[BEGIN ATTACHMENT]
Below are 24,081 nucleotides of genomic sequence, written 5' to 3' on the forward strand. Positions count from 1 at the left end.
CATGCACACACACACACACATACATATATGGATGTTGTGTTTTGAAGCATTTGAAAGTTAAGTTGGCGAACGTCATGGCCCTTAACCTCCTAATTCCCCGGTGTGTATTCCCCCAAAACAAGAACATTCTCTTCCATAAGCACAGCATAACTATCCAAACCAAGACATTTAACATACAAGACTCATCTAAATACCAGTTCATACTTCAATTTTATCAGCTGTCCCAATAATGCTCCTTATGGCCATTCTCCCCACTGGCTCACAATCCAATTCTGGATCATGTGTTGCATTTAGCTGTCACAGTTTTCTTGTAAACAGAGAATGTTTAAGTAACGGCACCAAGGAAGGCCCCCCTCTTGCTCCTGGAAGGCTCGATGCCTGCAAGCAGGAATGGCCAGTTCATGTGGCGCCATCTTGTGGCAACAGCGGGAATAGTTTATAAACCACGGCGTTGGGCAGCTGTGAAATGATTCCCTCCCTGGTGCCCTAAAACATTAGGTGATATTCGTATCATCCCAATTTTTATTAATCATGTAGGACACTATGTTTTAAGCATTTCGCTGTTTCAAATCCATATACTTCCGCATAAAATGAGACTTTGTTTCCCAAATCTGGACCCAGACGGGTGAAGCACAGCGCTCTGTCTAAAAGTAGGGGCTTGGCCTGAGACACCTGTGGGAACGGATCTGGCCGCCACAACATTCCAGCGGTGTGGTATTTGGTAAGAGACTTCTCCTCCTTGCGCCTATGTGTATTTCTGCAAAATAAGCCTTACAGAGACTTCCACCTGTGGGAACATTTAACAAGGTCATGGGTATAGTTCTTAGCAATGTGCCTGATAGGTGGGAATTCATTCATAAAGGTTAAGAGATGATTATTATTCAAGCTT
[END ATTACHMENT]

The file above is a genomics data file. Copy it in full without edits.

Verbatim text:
Below are 24,081 nucleotides of genomic sequence, written 5' to 3' on the forward strand. Positions count from 1 at the left end.
CATGCACACACACACACACATACATATATGGATGTTGTGTTTTGAAGCATTTGAAAGTTAAGTTGGCGAACGTCATGGCCCTTAACCTCCTAATTCCCCGGTGTGTATTCCCCCAAAACAAGAACATTCTCTTCCATAAGCACAGCATAACTATCCAAACCAAGACATTTAACATACAAGACTCATCTAAATACCAGTTCATACTTCAATTTTATCAGCTGTCCCAATAATGCTCCTTATGGCCATTCTCCCCACTGGCTCACAATCCAATTCTGGATCATGTGTTGCATTTAGCTGTCACAGTTTTCTTGTAAACAGAGAATGTTTAAGTAACGGCACCAAGGAAGGCCCCCCTCTTGCTCCTGGAAGGCTCGATGCCTGCAAGCAGGAATGGCCAGTTCATGTGGCGCCATCTTGTGGCAACAGCGGGAATAGTTTATAAACCACGGCGTTGGGCAGCTGTGAAATGATTCCCTCCCTGGTGCCCTAAAACATTAGGTGATATTCGTATCATCCCAATTTTTATTAATCATGTAGGACACTATGTTTTAAGCATTTCGCTGTTTCAAATCCATATACTTCCGCATAAAATGAGACTTTGTTTCCCAAATCTGGACCCAGACGGGTGAAGCACAGCGCTCTGTCTAAAAGTAGGGGCTTGGCCTGAGACACCTGTGGGAACGGATCTGGCCGCCACAACATTCCAGCGGTGTGGTATTTGGTAAGAGACTTCTCCTCCTTGCGCCTATGTGTATTTCTGCAAAATAAGCCTTACAGAGACTTCCACCTGTGGGAACATTTAACAAGGTCATGGGTATAGTTCTTAGCAATGTGCCTGATAGGTGGGAATTCATTCATAAAGGTTAAGAGATGATTATTATTCAAGCTT